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Doras concerns about safety of residents in Direct Provision following allegation of sexual violence in a centre


Doras have highlighted renewed concerns about security of residents in Direct Provision following today’s report in the Irish Times of alleged sexual assault in an IPAS accommodation centre.

“People fleeing harm should not be exposed to further harm when they arrive here in Ireland”. Said John Lannon, CEO of Doras. “The lack of own-door accommodation in congregated Direct Provision centres creates conditions for perpetrators of sexual assault or of human trafficking – acts of sexual violence – to operate. The recent commitment to end direct provision in the new Programme for Government is welcome, but it could be a matter of years before the system is abolished – the safety and security of people seeking asylum needs to be prioritised now.”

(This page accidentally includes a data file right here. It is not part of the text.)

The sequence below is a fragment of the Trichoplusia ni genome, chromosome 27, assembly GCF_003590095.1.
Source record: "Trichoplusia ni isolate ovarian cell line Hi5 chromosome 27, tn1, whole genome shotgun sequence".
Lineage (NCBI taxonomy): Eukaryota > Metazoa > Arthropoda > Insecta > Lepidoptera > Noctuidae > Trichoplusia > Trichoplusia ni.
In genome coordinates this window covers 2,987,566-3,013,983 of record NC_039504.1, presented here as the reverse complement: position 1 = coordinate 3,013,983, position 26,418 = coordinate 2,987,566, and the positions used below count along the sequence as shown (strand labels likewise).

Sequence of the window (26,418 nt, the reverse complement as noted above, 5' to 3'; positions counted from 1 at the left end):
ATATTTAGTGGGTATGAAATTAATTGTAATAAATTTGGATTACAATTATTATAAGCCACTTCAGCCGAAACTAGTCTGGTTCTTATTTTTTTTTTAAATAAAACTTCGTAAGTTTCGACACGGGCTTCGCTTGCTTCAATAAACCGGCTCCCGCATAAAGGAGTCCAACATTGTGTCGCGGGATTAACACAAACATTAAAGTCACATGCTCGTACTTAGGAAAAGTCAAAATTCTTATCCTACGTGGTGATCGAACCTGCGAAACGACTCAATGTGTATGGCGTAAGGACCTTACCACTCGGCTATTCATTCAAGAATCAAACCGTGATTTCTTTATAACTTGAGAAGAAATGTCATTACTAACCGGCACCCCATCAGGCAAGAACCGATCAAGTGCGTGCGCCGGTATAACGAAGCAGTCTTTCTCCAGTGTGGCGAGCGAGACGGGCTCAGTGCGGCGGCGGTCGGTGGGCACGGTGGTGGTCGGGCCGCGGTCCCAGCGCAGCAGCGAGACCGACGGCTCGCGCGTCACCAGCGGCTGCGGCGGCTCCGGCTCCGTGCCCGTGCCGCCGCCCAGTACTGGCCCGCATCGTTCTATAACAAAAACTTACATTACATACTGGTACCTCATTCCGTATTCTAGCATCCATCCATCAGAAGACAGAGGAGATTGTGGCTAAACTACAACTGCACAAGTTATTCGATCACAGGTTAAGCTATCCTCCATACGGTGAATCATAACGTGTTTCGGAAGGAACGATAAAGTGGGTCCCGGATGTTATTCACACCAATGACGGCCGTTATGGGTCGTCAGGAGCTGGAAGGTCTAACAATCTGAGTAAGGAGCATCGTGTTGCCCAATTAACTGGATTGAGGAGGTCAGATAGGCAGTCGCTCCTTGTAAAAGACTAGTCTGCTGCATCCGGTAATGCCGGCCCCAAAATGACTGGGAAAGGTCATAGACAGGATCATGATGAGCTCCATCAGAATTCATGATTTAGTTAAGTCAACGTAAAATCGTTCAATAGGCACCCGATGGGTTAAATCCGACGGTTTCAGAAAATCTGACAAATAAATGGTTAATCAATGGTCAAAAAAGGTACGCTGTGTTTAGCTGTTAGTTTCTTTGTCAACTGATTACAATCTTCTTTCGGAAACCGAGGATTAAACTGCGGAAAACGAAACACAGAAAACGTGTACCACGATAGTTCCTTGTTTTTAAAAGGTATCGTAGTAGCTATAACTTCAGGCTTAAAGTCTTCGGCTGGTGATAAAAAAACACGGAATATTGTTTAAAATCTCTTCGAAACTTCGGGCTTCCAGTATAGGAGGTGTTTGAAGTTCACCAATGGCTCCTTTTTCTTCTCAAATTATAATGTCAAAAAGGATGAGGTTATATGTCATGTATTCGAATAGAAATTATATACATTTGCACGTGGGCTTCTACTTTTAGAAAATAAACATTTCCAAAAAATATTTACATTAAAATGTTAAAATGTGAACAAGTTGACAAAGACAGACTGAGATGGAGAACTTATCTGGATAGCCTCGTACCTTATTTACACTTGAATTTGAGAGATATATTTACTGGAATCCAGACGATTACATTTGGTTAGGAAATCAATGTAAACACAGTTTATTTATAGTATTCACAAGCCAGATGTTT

Doras believes the reported response to the alleged rape in a direct provision centre four months ago was inadequate and inappropriate. The woman was moved to shared accommodation, with no follow-up support.

“To simply move a person from one unsafe location to another shared accommodation centre is not an adequate response”, said Lannon. “IPAS should have and still can treat this person with the respect and care needed. We also urge Government action in ensuring the safety of international protection applicants under their care going forward. The last time a government sought to investigate protection of residents of Direct Provision from sexual violence was in 2014, under Justice Minister Frances Fitzgerald. Very little has happened since then to protect international protection applicants and victims of trafficking living in direct provision. The new government should revisit this now to help prevent incidents like this from happening again. “


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